Plautius noted Jesus’ complete indifference toward any of the allegations except those dealing with treason and his claim to kingship. To Plautius’ amazement, the few responses Jesus did offer were equally deliberate and damning: “Yes, I am a king. For this I was born.To this end I came into the world.” Unlike any others he had ever seen facing the real threat of death,with their sniveling pleas and eager excuses, this man remained cool, calm and obviously confident -- clearly in total control as if he was not only awareof what was to come, but in fact, was arranging its final conclusion as well.
The one thing that had caught Plautius completely off guard was Jesus’ affirmative response to the oft repeated question; “Are you the Son of God?” Jesus’ answer had elicited an involuntary gasp from Plautius when at first he had heard it. Wasn’t he aware that Caesar alonelaid claim to this divine title?!
Plautius’ parting remarks to Longinus were dark, ominous and ultimately prophetic. “Mark my words—though this man is by no means a criminal worthy of death, by his own admission to being the Son of God, he has placed his neck in the noose and before the day is done, he will be without the city lifted upon a stake, and you will be presiding over his execution. By the gods; Mark these words, my friend;Fare you well.” And with that, he was gone.
Longinus returned to the temporary quarters of Pilate where some of his men had already relieved Plautius’ detachment of soldiers guarding the young cleric from Galilee. Longinus positioned himself at the doorway of the palace so that from its vantage point, he could witness both Pilate’s negotiations on the porch withthe Jewish leaders outside while keeping an eye upon the bound Jesus who was located across the great hall within.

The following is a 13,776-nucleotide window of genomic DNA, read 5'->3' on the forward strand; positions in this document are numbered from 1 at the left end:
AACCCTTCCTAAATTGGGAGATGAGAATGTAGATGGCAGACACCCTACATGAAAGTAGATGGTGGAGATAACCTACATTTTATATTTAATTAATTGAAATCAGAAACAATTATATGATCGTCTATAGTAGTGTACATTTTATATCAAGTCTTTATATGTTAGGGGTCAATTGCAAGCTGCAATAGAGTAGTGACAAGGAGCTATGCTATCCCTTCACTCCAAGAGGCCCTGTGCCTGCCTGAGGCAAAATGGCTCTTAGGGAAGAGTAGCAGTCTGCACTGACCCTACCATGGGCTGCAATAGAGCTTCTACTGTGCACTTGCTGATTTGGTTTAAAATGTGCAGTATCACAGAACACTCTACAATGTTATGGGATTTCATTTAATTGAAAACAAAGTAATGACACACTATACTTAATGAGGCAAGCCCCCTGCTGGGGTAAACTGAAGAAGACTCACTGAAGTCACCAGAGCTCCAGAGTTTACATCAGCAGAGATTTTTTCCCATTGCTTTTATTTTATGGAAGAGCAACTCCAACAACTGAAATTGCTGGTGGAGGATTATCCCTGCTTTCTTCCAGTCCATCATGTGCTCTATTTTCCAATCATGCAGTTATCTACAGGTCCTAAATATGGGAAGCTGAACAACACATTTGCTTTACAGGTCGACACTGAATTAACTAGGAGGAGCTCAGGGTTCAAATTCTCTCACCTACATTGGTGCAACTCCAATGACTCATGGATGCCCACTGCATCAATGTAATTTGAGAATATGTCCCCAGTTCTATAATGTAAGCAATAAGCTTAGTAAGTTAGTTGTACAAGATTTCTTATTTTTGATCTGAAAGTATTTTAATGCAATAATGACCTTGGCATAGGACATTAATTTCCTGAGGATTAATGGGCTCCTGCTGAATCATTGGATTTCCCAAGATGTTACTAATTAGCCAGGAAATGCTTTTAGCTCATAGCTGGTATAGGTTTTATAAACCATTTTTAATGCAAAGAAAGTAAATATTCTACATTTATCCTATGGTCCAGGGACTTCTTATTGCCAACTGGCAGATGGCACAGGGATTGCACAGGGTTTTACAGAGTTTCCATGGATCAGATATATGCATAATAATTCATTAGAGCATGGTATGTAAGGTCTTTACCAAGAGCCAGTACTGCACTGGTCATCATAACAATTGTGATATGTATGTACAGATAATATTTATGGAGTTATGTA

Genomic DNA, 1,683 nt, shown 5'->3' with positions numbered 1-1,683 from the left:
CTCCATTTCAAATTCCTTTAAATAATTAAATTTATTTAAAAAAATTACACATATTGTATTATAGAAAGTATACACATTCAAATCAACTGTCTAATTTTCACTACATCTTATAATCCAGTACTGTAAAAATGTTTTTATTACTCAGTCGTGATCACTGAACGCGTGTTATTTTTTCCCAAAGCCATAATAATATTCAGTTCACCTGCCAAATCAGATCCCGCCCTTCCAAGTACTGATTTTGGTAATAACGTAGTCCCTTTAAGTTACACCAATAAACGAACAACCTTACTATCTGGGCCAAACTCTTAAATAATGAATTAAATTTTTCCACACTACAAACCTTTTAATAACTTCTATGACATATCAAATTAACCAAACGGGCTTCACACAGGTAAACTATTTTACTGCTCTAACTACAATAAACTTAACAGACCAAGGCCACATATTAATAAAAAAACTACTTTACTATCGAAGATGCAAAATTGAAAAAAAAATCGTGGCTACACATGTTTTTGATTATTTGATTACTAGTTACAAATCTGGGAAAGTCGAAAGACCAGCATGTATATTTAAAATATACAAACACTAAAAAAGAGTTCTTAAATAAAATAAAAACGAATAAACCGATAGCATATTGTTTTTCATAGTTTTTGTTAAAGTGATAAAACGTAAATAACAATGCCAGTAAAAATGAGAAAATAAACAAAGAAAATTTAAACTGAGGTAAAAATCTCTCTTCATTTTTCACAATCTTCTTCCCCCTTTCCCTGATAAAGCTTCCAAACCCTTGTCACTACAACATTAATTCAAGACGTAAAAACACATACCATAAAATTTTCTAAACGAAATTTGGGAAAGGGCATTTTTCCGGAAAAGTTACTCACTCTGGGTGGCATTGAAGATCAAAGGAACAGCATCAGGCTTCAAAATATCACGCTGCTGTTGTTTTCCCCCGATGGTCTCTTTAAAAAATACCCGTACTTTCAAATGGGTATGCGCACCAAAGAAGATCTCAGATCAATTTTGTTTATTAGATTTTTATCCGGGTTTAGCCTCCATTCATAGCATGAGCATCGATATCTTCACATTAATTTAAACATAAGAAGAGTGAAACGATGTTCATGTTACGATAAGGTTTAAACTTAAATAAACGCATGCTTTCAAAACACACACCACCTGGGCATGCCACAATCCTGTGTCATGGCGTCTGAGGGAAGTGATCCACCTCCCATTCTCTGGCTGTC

He listened intently to the contentious haggling going on without while his trained eye scrutinized the prisoner who stood -- if that is what it could be called -- among the legionnaire’s company of men. It was obvious to him that along with the rigors of a sleepless night in endless questioning, this rabbi’s sweaty sagging body had been exposed to numerous beatings and other humiliating abuses of varying degrees. Jesus was barely able to peer out from his severely swollen eyes while the rest of his face and body were extensively marked with cuts, abrasions, bruises and welts. Longinus instinctively knew this man’s ordeal was far from over.
*All Roman Centurions obviously had names. I have chosen to use the name 'Longinus', the name traditionally associated with the Centurion at the crucifixion of Jesus. After our Lord's death, he reputedly returned to his home in Capadocia to preach about Jesus and was later beheaded for his faith.
Have you know anyone who demonstrated strength of character in the face of death? In what ways was this strength manifested? To what do you attribute this courage and strength? Were there any qualities in the Roman soldiers that might be considered admirable? What ones come to mind?